We often speak often of agency as a divine right. The only agency spoken of in the revelations is moral agency! This, the Lord said, is given “that every man may act in doctrine and principle pertaining to futurity, according to the moral agency which I have given unto him, that every man may be accountable for his own sins in the day of judgment” (D&C 101:78).  If you do not temper freedom with responsibility and agency with accountability, they both will self-destruct.



Another example: Diversity is a very popular word which self-destructs if handled carelessly. Properly respected, diversity is the friend to the word choice. But, like freedom, diversity can devour itself and choice will disappear.

Beware of those who teach a diversity in which everybody, every philosophy, and all behavior must be accepted everywhere with standards adjusted to accommodate and to please everyone. They are really arguing for their own brand of conformity.

For example, if we change the standards at Church schools, and there are some who really press for that, so that we conform more to the world, we lose the very idea of an education rooted in faith in the Restored Gospel. Then there will be no choice, and diversity will have eaten itself up.

The hidden trap connected with diversity is that a misunderstanding of it can cause you to accept what is and lose sight of what ought to be.

We must and will maintain high standards in the Church in the name of choice and diversity. We have the right to create environments in our Church schools, in our Institutes of Religion, and individually in our minds, in our homes, in the Church at large to create a Zion.



          Those of you who attend Church schools are under the influence of teachers whose dedication and commitment will be a blessing to you for as long as you live. Their purpose is to open your mind to the secular and spiritual truths which will ensure a happy life.

Whether they teach secular subjects or classes in religion, their teaching and their behavior is a worthy example to follow. They enjoy the full trust of the Brethren and their service deserves the gratitude of all members in the Church.

Reluctantly I alert you to the possibility that among them are one or two who deliberately inject students with diseased ideas. The test depends on whether they are teaching about false standards or theories or philosophies or whether they are advocates of them. You must discern whether you are being taught about an ideology or proselyted to it.

A teacher (and I remind you they are few) who advocates false philosophies or lower standards of conduct supposing to prepare students for the realities of life, is as foolish as a woman I learned about in a junior high health class.

Upon learning that the neighbor children had chicken pox, she sent her children to play with them so that she could get that out of the way. When one of the neighbor children died, she learned to her horror that it was small pox, not chicken pox, to which she had exposed her children.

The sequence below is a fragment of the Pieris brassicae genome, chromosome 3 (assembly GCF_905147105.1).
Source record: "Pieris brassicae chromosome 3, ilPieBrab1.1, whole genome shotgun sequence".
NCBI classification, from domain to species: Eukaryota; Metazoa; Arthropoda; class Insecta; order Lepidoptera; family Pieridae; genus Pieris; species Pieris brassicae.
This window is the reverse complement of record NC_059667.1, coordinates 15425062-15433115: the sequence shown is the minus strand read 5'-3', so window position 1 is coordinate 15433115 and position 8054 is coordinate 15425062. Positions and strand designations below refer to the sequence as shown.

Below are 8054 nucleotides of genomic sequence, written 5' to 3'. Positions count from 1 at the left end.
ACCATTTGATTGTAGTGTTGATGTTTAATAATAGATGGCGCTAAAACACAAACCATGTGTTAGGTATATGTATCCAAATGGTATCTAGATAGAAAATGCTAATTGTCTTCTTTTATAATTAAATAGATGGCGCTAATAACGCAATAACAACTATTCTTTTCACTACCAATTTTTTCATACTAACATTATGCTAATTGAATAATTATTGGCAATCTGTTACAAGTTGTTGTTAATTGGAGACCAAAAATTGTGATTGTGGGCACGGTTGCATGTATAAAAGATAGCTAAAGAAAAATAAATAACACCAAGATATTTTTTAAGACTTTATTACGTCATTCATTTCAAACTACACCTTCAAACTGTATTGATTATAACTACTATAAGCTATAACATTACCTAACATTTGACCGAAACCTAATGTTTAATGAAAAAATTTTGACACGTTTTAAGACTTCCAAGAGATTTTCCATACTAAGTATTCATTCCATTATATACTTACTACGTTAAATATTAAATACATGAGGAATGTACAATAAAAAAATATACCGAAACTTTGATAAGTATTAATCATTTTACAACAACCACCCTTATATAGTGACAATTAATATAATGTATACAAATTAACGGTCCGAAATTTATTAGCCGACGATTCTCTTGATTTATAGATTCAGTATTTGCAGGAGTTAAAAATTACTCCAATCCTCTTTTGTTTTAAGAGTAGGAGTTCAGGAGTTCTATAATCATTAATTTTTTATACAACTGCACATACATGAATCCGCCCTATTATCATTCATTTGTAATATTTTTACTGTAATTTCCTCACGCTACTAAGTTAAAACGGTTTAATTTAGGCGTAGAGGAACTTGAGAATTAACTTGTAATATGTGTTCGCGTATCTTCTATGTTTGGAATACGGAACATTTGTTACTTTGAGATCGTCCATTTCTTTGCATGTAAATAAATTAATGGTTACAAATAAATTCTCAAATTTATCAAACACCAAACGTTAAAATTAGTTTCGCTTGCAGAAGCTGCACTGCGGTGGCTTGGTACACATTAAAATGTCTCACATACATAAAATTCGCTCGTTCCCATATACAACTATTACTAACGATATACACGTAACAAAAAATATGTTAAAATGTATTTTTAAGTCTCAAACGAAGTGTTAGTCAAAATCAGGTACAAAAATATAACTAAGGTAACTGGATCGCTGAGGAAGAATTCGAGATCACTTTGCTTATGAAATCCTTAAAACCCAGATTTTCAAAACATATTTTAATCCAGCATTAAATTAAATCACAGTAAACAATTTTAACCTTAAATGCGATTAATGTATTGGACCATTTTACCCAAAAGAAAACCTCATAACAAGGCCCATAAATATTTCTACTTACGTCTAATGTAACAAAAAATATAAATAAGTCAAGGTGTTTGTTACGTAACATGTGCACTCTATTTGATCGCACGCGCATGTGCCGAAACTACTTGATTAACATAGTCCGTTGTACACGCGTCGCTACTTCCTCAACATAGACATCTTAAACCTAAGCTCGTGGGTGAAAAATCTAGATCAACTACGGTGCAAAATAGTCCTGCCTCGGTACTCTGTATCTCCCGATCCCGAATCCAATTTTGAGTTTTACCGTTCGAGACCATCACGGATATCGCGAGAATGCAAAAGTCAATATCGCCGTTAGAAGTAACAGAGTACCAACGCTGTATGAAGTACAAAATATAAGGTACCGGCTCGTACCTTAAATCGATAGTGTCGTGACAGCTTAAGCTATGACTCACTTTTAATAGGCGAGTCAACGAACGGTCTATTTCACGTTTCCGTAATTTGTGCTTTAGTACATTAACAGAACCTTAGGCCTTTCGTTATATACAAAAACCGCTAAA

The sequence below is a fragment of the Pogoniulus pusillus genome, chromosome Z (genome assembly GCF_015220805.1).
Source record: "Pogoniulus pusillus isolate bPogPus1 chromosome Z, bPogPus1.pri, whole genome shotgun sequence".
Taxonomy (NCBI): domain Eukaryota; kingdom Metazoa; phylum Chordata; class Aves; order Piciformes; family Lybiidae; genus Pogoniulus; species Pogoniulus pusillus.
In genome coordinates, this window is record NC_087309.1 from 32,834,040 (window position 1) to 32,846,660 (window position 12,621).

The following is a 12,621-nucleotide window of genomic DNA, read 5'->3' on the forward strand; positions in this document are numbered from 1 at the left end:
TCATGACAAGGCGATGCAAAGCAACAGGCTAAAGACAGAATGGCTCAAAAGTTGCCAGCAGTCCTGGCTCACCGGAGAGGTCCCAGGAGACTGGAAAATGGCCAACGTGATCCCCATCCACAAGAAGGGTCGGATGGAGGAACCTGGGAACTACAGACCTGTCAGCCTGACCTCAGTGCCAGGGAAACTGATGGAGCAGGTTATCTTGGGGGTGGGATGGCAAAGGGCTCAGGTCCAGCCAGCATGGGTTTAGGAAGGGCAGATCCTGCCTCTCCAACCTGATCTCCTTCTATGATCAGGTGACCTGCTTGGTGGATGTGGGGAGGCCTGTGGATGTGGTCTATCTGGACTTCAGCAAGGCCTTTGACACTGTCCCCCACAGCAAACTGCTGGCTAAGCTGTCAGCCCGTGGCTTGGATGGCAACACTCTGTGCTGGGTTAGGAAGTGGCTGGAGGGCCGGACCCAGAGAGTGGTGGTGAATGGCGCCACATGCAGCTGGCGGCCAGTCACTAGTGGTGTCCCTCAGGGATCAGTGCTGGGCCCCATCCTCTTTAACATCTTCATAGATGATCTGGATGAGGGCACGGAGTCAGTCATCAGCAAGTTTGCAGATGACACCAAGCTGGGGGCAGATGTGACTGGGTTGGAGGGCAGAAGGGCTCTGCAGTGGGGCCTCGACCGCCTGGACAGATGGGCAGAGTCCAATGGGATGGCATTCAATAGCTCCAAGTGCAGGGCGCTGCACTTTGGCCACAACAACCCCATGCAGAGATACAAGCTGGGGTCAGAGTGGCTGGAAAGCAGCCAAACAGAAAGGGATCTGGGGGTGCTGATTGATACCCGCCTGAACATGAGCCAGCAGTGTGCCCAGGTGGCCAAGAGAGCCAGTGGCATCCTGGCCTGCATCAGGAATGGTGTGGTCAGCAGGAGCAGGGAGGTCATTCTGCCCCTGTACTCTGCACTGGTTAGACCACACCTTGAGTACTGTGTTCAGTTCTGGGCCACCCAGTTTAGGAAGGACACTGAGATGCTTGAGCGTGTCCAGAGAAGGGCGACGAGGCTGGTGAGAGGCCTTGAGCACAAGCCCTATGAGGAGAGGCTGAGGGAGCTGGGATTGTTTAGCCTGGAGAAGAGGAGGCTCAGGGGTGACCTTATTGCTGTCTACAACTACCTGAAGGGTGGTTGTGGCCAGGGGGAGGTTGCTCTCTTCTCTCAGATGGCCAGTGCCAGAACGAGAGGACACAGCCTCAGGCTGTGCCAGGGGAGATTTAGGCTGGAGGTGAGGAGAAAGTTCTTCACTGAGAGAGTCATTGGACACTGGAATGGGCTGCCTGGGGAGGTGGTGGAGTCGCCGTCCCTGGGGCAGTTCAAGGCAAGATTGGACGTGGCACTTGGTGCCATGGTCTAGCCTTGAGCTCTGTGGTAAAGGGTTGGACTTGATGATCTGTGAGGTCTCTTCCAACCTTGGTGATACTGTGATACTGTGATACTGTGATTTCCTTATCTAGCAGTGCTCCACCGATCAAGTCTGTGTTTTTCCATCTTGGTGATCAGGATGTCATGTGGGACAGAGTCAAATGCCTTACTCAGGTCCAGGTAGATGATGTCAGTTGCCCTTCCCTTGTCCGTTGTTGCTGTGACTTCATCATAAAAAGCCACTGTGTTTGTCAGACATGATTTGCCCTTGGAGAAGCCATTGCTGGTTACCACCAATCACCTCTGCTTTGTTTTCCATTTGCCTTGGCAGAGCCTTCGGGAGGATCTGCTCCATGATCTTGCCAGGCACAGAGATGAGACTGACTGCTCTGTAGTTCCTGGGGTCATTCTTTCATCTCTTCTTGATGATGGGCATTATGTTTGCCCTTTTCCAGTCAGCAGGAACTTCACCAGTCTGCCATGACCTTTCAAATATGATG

You probably will not meet such a teacher in Church schools. But, should that happen, do not be intimidated by one who advocates philosophies or behavior that are in opposition to the standards set by the Lord and entrusted to His servants, those who have established, who finance, and who are responsible to administer our schools, our Institutes of Religion.

Students in our schools have both the right and the responsibility to challenge such teachings. That may be part of your test. A student or a teacher who feels uncomfortable in our environment is free to choose another, but they are not free to substitute their own ideals or standards of behavior for those expected in an institution supported by the tithes and offerings of the Saints.



You who are in state colleges have a different challenge. For the most part, your professors will be men and women of integrity and you can trust them. But, here, too, there are those few who do not deserve your trust. This may well be your greatest test in school. The tests on paper by comparison are only incidental.          

Remember what Paul told young Timothy: “Neglect not the gift that is in thee" (1 Tim. 4:14)

          There are angels to attend you.  “Angels,” the scriptures tell us, “speak by the power of the Holy Ghost” (2 Nephi 32:3). You have received the Holy Ghost as a gift at the time of your confirmation as a member of the Church.

You will be guided as to how to meet these challenges and become stronger for having met them.



An experience. At the end of advanced flight training during World War U, it was customary for each instructor pilot at our base to invite his cadets to a dinner the week before

graduation. Final decisions on graduation were yet to be made and we were all very sensitive that it was by the word of our instructor that we would get our commission as an officer and those coveted silver wings.

Our instructor took us to a noisy road house near the air base in Marfa, Texas. He said, “The drinks are on me! Drink up and enjoy yourselves!” I managed to get by on soft drinks until the cadet sitting next to me blurted out, “Captain Goff, do you know what Packer is doing?” I gave him a jab with my elbow and whispered to him something that had to do with his not living very long. And before long no one seemed to be paying much attention to anything and I survived the challenge.

I suppose I handled that as best I could. Looking back on it, I think there would have been a much better way. I could have, and I should have, told my instructor of  my convictions, that my faith prohibited me from drinking liquor. If I had done so, surely I could have avoided that crisis.